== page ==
Past, present, and future geo-biosphere interactions on the Tibetan Plateau and implications for permafrost

Todd A. Ehlers*, Deliang Chen, Erwin Appel, Tobias Bolch, Fahu Chen, Bernhard Diekmann, Michaela A. Dippold, Markus Giese, Georg Guggenberger, Hui Wen Lai, Xin Li, Junguo Liu, Yongqin Liu, Yaoming Ma, Georg Miehe, Volker Mosbrugger, Andreas Mulch, Shilong Piao, Antje Schwalb, Lonnie G. ThompsonZhongbo Su, Hang Sun, Tandong Yao, Xiaoxin Yang, Kun Yang, Liping Zhu

*Corresponding author for this work

Research output: Contribution to journalReview articlepeer-review


Interactions between the atmosphere, biosphere, cryosphere, hydrosphere, and geosphere are most active in the critical zone, a region extending from the tops of trees to the top of unweathered bedrock. Changes in one or more of these spheres can result in a cascade of changes throughout the system in ways that are often poorly understood. Here we investigate how past and present climate change have impacted permafrost, hydrology, and ecosystems on the Tibetan Plateau. We do this by compiling existing climate, hydrologic, cryosphere, biosphere, and geologic studies documenting change over decadal to glacial-interglacial timescales and longer. Our emphasis is on showing present-day trends in environmental change and how plateau ecosystems have largely flourished under warmer and wetter periods in the geologic past. We identify two future pathways that could lead to either a favorable greening or unfavorable degradation and desiccation of plateau ecosystems. Both paths are plausible given the available evidence. We contend that the key to which pathway future generations experience lies in what, if any, human intervention measures are implemented. We conclude with suggested management strategies that can be implemented to facilitate a future greening of the Tibetan Plateau.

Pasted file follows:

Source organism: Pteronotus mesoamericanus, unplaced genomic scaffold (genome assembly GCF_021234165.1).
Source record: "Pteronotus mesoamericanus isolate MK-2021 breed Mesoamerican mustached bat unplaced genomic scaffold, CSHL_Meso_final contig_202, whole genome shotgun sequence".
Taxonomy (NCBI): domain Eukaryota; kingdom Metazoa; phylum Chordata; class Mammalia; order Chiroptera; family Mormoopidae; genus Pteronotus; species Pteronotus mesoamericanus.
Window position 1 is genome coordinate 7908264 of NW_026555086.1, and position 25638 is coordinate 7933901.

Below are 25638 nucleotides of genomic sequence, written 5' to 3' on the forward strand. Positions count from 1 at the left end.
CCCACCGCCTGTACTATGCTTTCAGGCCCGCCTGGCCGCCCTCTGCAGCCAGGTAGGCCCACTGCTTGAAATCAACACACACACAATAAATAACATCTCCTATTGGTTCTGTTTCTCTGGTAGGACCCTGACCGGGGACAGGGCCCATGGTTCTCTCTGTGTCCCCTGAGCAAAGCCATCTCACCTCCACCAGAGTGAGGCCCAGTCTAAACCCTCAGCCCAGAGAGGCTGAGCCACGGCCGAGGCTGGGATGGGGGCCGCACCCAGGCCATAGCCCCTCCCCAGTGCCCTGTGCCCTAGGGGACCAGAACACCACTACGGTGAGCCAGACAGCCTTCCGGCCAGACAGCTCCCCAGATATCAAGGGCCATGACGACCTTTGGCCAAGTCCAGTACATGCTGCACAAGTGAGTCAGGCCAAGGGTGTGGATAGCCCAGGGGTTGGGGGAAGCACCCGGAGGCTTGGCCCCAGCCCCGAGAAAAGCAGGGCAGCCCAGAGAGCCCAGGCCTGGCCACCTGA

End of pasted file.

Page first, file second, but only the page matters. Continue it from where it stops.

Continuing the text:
Original languageEnglish
Article number104197
JournalEarth-Science Reviews
Publication statusPublished - Nov 2022
Externally publishedYes


  • Degradation
  • Ecology
  • Global change
  • Management
  • Permafrost
  • Tibetan Plateau

ASJC Scopus subject areas

  • Earth and Planetary Sciences(all)


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